Initial setting of F5 bias--help, please!
I'm firing up my F5 amp modules today for the first time(!).
The Nelson Pass F5 Power Amp article extracted from AUdioXpress, May 08 states, under "Initial Adjustment":
"For each channel you will be adjusting P1 and P2 alternately in order to achieve 0 volts DC at the output and .59 volts across R11 and R12......
"In spite of the thermal compensation in the circuit, you should assume that there will be drift as the heat sink termerature rises, and you will need to readjust the values over the course of an hour or two. Usually it is best to start out bias adjustment low, at maybe 0.4 mV across R11 and R12 until the amp is warmed up a bit....."
I added the bold font, in the extract, above.
Question: Do I really want to initially set the R11 and R12 voltages to 0.4 MILLIVOLTS as the article suggests--or should that be 0.4 VOLTS?
I think I know the answer, but wanted to double-check before I torch my MOSFETs.
toss that and start with using your own head ; numbers are not relevant as meaning of procedure
dial both pots to 0 ohms ( check with ohmmeter )
place one voltmeter across PSU caps ( best between + and - of PSU) to observe max voltage of PSU
place one voltmeter at output - to observe offset
place one voltmeter across one source resistors of output mosfets ; it doesn't matter which one .
for test - slowly dial up Variac ( presuming that you have one , as man with many skills) up to full mains voltage , observing voltage at PSU ....... thinking about max cap voltage ( 25V as in FW ? ) , because with 0 Iq PSU is unloaded and voltage is maxed
if nothing is smelling :rofl: - leave Variac at full mains ;
what's important - Iq must be very low , offset is irrelevant in this moment .
now turn one pot one turn ( assuming that you have multiturns )
then turn other pot one turn
observe Iq and offset
proceed one then second pot , again just one turn
observe Iq and offset
again one turn + one turn
now you are probably in range when you can see which pot is pulling offset in right direction - to 0 .
proceed iteratively with pots , while you set - say - 75% of desired Iq and zero offset
now - put lid on box and let it cook for a while - until yo get thermal equilibrium on heatsinks
it's best to use wire/clips to leave those voltmeters in place ;
open the lid , up bias to - say - 90% of desired one ,while maintaining offset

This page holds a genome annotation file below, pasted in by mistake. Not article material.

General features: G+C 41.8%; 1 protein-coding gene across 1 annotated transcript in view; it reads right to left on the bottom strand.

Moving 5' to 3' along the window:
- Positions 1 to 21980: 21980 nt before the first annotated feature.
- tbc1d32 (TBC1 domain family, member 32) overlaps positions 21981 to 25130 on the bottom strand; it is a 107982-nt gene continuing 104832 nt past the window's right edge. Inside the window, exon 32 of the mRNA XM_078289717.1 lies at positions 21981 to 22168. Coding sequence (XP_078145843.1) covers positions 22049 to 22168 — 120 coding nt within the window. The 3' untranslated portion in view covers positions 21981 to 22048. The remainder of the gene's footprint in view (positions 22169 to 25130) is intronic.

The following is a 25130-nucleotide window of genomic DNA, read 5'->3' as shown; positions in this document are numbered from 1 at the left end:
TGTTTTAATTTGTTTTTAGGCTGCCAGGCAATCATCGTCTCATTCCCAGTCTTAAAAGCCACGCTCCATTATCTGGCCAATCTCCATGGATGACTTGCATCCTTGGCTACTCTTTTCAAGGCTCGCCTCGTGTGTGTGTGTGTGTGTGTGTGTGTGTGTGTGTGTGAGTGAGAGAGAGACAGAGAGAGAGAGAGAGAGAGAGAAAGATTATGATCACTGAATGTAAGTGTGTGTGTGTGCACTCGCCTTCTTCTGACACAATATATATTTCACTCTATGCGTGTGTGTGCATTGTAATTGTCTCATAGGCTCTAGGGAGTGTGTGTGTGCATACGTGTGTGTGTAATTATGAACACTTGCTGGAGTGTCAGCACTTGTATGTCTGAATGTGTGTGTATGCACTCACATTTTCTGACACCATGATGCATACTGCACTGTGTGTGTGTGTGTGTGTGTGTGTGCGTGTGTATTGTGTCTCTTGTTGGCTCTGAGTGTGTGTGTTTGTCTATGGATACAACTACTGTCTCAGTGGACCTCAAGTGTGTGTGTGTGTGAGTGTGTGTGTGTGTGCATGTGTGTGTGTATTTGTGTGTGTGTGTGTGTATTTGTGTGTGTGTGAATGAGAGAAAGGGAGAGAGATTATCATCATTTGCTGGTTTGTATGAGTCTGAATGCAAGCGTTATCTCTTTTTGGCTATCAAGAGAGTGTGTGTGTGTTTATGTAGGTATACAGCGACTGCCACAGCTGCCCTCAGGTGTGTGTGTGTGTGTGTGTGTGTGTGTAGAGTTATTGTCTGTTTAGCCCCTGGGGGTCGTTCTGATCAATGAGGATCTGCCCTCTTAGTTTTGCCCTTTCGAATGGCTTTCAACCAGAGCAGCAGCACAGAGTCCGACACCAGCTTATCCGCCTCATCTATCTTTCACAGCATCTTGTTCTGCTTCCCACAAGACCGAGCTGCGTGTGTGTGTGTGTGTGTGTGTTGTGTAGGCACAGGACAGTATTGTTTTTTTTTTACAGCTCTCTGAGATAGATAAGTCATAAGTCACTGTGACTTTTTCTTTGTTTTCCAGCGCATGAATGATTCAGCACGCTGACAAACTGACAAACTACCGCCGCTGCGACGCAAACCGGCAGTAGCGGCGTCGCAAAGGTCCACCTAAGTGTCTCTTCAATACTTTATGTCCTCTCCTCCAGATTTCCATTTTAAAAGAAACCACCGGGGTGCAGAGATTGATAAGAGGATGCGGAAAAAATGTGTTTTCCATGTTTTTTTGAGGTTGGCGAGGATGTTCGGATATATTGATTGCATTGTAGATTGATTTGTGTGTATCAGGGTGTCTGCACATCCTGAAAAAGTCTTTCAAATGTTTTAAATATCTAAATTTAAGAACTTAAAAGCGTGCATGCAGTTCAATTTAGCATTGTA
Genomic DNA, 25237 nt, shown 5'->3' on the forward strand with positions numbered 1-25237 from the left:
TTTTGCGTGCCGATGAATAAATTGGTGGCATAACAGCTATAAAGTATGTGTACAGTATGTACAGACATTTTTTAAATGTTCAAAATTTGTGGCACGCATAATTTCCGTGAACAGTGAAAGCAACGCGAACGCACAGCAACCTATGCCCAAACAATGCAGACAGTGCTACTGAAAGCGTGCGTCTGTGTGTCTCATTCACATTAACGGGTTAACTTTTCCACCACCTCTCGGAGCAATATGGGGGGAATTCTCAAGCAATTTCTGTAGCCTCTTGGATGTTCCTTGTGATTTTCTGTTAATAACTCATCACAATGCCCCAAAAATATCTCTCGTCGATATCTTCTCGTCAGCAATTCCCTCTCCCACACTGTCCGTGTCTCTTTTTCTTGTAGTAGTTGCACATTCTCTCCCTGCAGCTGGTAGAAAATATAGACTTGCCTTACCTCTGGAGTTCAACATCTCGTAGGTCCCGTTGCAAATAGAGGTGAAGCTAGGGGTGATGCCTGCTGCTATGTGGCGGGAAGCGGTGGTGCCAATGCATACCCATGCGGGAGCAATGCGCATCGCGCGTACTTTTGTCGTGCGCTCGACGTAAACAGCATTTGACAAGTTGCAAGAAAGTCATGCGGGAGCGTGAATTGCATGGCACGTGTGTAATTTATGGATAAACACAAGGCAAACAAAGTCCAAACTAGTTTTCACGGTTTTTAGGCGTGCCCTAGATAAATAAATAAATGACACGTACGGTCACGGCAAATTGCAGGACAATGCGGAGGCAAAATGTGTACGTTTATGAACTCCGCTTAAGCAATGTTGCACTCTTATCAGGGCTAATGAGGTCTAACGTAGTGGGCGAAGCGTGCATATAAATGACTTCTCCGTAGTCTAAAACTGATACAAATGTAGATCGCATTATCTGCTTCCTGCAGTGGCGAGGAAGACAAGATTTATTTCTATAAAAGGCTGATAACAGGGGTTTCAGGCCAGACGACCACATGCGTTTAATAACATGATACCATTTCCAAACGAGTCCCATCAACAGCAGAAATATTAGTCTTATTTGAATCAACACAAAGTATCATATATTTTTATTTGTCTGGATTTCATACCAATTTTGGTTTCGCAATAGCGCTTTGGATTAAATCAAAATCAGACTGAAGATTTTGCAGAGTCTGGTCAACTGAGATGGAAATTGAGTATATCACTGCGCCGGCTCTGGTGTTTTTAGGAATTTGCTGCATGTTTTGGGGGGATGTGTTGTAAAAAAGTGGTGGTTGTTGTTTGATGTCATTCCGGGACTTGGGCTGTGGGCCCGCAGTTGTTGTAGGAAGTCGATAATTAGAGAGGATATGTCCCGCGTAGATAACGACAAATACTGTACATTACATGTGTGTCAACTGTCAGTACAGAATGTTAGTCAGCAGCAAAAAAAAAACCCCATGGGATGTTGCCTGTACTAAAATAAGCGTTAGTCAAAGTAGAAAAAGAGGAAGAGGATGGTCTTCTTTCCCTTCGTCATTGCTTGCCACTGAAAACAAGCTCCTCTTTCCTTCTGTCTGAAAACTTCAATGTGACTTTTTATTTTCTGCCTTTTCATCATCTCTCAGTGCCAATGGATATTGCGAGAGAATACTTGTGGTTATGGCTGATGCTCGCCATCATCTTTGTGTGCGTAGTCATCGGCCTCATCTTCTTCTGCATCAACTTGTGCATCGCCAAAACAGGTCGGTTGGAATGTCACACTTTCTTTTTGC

put lid on , let it cook
if all is OK - move voltmeters for Iq and offset to other channel and repeat procedure
use it few days at 90% of desired bias , then check and set to 100%
remember - temp. equilibrium with lid on is important
simple , isn't it ?
in any case - simpler than re-doing cylinder head .... :clown:
I would suggest 0.4V is the correct value.
With my version without thermistors I usually go for half the final value bias value, so for this example it would be roughly 0.3V. I usually find that it stabilises after about an hour.
I just meant on cylinder head ........
you are very lucky
ZM, Andrew and Melon Head.... My thanks for the quick replies.
ZM--that's about the most detailed (and practical) info I've ever seen, on starting up an F5 for the first time..... SUPERB....! I'll pass your comments along to 6L6 and Woody, who also are close to initial testing.
I've already been up to ZM's "smell test"--no smoking and both PSUs are reading 24.7 VDC on each rail (+ and -, naturally....!) Will progress with the bias settings up to 0.4 VDC on each amp PCB (yep--multi-turn pots), and allow it to cook in......
Borrowed a large Variac from a "ham friend". That ought to give me a little more insurance, as a test further.....
Thanks, guys--I consider the three of you a few of the rare TRUE EXPERTS on the forum......who are willing to help out us newbies (or in my case, a reborn newbie to the hobby).
Remember Ohm's Law. I=V/R. Current= amps, V= volts, R=ohms. Recommended bias current is 1.3 amps. If your source resistor is 0.47ohm then you'll need 0.6V
Yep. I only believe in two laws--gravity and Ohm's..... :D
|All times are GMT. The time now is 06:00 PM.|
vBulletin Optimisation provided by vB Optimise (Pro) - vBulletin Mods & Addons Copyright © 2015 DragonByte Technologies Ltd.
Copyright ©1999-2015 diyAudio